Must SEPP payment be on the same day each year
L1: Must SEPP payment be on the same day each yearI receive an annualSEPP distribution onJanuary 10th of each year.
I will reach age 59 1/2 on January 18 2009.
To claim aPennsylvania State tax exemption, I would need to receive theSEPP payment after January 18th.
Can I change the payment to January 20th without messing up the SEPP?2008-04-07 06:25, By: ding, IP: [188.8.131.52]
L2: Must SEPP payment be on the same day each yearHello Ding:
For federal income tax purposes all days of the year are the same; thus, you are free to take your distribution(s) whenever it suits your purposes. I am unfamiliar with Pennsylvania state tax provisions.
2008-04-07 06:50, By: TheBadger, IP: [184.108.40.206]
L2: Must SEPP payment be on the same day each yearI am a PA CPA of 48 years, a liaison to the PA Dept of Revenue for the PICPA and PSPA, and familiar with the PA tax exemption he is referring to.
In PA retirement plan (including IRA) distributions are NOT TAXABLE FOR PA if the taxpayer is 59 1/2 on the daste the payment is received.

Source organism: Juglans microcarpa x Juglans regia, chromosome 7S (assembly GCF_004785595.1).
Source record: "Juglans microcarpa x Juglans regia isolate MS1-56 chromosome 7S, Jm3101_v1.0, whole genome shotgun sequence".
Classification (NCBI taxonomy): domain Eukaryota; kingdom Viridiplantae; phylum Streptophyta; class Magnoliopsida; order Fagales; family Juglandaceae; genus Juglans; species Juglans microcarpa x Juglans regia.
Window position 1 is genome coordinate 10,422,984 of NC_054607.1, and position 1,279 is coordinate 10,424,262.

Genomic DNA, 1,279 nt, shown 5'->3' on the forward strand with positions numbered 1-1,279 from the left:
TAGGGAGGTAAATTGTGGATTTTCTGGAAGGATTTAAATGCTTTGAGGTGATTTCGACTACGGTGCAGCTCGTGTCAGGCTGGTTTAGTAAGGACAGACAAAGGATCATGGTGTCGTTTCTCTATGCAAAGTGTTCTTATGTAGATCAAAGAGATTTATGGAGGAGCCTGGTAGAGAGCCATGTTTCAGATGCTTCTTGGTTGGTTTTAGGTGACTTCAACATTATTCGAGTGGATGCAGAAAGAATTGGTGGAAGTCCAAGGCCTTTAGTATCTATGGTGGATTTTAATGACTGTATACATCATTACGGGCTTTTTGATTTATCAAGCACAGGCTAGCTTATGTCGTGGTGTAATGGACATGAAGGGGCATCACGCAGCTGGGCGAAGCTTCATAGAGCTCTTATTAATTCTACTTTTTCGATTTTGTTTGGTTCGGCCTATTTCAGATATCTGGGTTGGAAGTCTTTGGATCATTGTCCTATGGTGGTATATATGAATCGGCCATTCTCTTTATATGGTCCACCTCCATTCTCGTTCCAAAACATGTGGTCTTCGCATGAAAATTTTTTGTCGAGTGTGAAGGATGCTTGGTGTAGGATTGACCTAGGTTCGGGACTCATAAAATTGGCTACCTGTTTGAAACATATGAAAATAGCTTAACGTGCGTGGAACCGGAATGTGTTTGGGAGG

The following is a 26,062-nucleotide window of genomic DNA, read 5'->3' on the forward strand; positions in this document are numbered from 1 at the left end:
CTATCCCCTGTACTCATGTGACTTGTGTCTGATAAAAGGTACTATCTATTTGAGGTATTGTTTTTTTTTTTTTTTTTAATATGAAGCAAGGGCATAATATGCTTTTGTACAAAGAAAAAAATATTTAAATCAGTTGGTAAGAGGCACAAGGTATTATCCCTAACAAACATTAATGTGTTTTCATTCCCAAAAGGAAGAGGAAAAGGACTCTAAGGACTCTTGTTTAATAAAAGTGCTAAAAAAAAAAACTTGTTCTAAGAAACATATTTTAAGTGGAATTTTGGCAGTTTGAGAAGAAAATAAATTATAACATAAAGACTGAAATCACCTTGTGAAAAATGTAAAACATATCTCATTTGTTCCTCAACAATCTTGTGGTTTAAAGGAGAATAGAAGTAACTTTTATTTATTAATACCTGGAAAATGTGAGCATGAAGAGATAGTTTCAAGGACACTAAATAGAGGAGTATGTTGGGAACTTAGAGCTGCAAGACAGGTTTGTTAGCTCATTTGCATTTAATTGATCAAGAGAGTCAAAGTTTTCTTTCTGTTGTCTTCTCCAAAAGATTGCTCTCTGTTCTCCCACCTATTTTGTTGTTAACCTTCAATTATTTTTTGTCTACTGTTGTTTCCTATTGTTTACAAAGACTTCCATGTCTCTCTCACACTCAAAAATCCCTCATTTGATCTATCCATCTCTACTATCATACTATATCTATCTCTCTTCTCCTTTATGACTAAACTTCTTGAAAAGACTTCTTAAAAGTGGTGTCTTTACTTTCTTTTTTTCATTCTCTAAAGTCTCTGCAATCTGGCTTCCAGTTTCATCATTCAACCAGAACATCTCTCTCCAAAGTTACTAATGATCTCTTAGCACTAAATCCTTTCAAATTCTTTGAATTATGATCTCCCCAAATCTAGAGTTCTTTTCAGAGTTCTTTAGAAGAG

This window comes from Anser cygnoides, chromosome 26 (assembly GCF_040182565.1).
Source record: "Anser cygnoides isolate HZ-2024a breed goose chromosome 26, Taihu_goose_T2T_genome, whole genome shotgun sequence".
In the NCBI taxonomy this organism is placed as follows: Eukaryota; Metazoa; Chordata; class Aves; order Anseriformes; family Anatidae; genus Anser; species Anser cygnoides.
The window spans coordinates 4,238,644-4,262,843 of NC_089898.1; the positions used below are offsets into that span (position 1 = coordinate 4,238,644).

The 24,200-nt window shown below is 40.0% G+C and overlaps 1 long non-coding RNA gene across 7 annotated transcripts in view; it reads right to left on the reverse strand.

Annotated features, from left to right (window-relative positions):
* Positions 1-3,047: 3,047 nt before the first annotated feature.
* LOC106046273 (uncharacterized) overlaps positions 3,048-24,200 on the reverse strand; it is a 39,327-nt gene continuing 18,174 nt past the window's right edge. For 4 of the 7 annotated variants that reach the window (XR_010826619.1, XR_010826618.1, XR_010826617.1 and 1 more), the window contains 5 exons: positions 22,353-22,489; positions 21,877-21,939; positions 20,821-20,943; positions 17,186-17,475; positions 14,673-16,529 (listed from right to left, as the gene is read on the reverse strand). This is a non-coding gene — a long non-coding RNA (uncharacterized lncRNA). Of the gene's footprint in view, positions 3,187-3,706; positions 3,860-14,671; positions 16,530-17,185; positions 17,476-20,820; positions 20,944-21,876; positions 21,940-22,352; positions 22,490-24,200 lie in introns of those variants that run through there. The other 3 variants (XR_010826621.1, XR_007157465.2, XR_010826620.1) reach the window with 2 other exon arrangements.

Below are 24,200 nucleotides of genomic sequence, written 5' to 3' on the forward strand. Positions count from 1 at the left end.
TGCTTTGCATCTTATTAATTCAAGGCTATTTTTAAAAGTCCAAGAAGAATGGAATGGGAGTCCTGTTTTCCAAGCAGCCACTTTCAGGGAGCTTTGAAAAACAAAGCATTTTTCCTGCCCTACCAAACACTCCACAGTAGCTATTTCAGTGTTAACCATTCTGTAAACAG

Howevrer, Ding, you might not be aware of the other nuance of the PA tax law. Retirement Distributions are deemed to be return of contributions first, before any earnings or appreciation are taxed. This is called the “COST RECOVERY” method. Therefore,if you have not already recovered your contributions by 1/18/09, then the payment received on 1/10/2009 would not be taxable anyway. If you have already received your contributions by 1/09/09, then the payment on 1/10/09 would be taxable. Of course, if you have a balance of contributions not yet received that the 1/10/09 payment would take you into “taxability”, then only the excess portion would be taxable.
For example, you contributed $ 100,000, it is worth $ 500,000, and thru12/31/08 you have withdrawn thru your SEPP 72-T $ 80,000. Then a $ 10,000 payment on 1/10/09 would not be taxable because you are still recovering your “cost basis”.
If youhave already withdrawn $125,000, then the $ 10,000 would all be taxable because you have already recovered your “cost basis”.
If you had already recived $ 94,000, then $ 6,000 would be tax-free as recovery of contributed cost basis, and $ 4,000 would be taxable.
All of this is the reason for the new reporting for 2007 and future years of ALL 1099-R retirement paln distributions, whether or not taxable by PA because almost no one, taxpayers or practitioners, were reporting “early distributions before 59 1/2, taxable or non-taxable. Now we have to report all of them, and attach the 1099-R forms to the PA-40 income tax returns.
If you need more info on this, you can contact me at 610-825-3366, or email@example.com 10:07, By: dlzallestaxes, IP: [220.127.116.11]